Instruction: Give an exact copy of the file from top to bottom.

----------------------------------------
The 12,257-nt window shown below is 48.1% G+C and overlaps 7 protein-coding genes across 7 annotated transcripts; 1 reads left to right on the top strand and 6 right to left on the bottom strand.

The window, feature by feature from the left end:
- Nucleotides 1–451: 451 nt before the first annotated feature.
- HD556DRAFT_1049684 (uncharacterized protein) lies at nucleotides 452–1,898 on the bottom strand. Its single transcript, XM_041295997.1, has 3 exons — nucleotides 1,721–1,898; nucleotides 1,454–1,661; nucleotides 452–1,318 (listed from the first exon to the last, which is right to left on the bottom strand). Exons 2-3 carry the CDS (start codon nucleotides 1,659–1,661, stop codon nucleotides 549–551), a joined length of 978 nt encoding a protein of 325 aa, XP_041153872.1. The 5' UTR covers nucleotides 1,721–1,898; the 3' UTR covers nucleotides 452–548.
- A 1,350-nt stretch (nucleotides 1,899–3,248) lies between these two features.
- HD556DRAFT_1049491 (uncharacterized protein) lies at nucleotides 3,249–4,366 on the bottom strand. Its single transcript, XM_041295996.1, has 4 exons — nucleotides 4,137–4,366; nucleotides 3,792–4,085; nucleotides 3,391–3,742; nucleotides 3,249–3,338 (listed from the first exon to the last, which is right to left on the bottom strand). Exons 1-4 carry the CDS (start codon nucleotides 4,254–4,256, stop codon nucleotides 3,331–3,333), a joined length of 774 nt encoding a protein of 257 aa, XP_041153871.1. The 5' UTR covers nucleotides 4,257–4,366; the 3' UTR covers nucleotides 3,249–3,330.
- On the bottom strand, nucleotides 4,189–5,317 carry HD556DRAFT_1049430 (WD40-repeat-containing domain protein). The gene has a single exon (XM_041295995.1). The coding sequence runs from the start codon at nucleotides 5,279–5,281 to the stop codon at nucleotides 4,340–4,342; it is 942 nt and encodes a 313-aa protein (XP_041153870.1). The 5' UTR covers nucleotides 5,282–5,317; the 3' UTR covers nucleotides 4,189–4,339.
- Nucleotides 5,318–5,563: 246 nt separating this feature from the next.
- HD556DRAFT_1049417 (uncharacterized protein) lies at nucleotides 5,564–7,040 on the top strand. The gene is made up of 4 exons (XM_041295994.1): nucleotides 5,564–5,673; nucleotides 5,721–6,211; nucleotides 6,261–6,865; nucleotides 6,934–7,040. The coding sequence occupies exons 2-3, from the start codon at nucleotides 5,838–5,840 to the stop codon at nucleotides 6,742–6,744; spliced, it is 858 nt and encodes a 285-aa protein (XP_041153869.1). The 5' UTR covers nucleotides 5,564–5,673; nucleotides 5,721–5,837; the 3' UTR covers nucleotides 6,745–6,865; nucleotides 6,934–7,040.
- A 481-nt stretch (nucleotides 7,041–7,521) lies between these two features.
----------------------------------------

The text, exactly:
The 12,257-nt window shown below is 48.1% G+C and overlaps 7 protein-coding genes across 7 annotated transcripts; 1 reads left to right on the top strand and 6 right to left on the bottom strand.

The window, feature by feature from the left end:
- Nucleotides 1–451: 451 nt before the first annotated feature.
- HD556DRAFT_1049684 (uncharacterized protein) lies at nucleotides 452–1,898 on the bottom strand. Its single transcript, XM_041295997.1, has 3 exons — nucleotides 1,721–1,898; nucleotides 1,454–1,661; nucleotides 452–1,318 (listed from the first exon to the last, which is right to left on the bottom strand). Exons 2-3 carry the CDS (start codon nucleotides 1,659–1,661, stop codon nucleotides 549–551), a joined length of 978 nt encoding a protein of 325 aa, XP_041153872.1. The 5' UTR covers nucleotides 1,721–1,898; the 3' UTR covers nucleotides 452–548.
- A 1,350-nt stretch (nucleotides 1,899–3,248) lies between these two features.
- HD556DRAFT_1049491 (uncharacterized protein) lies at nucleotides 3,249–4,366 on the bottom strand. Its single transcript, XM_041295996.1, has 4 exons — nucleotides 4,137–4,366; nucleotides 3,792–4,085; nucleotides 3,391–3,742; nucleotides 3,249–3,338 (listed from the first exon to the last, which is right to left on the bottom strand). Exons 1-4 carry the CDS (start codon nucleotides 4,254–4,256, stop codon nucleotides 3,331–3,333), a joined length of 774 nt encoding a protein of 257 aa, XP_041153871.1. The 5' UTR covers nucleotides 4,257–4,366; the 3' UTR covers nucleotides 3,249–3,330.
- On the bottom strand, nucleotides 4,189–5,317 carry HD556DRAFT_1049430 (WD40-repeat-containing domain protein). The gene has a single exon (XM_041295995.1). The coding sequence runs from the start codon at nucleotides 5,279–5,281 to the stop codon at nucleotides 4,340–4,342; it is 942 nt and encodes a 313-aa protein (XP_041153870.1). The 5' UTR covers nucleotides 5,282–5,317; the 3' UTR covers nucleotides 4,189–4,339.
- Nucleotides 5,318–5,563: 246 nt separating this feature from the next.
- HD556DRAFT_1049417 (uncharacterized protein) lies at nucleotides 5,564–7,040 on the top strand. The gene is made up of 4 exons (XM_041295994.1): nucleotides 5,564–5,673; nucleotides 5,721–6,211; nucleotides 6,261–6,865; nucleotides 6,934–7,040. The coding sequence occupies exons 2-3, from the start codon at nucleotides 5,838–5,840 to the stop codon at nucleotides 6,742–6,744; spliced, it is 858 nt and encodes a 285-aa protein (XP_041153869.1). The 5' UTR covers nucleotides 5,564–5,673; nucleotides 5,721–5,837; the 3' UTR covers nucleotides 6,745–6,865; nucleotides 6,934–7,040.
- A 481-nt stretch (nucleotides 7,041–7,521) lies between these two features.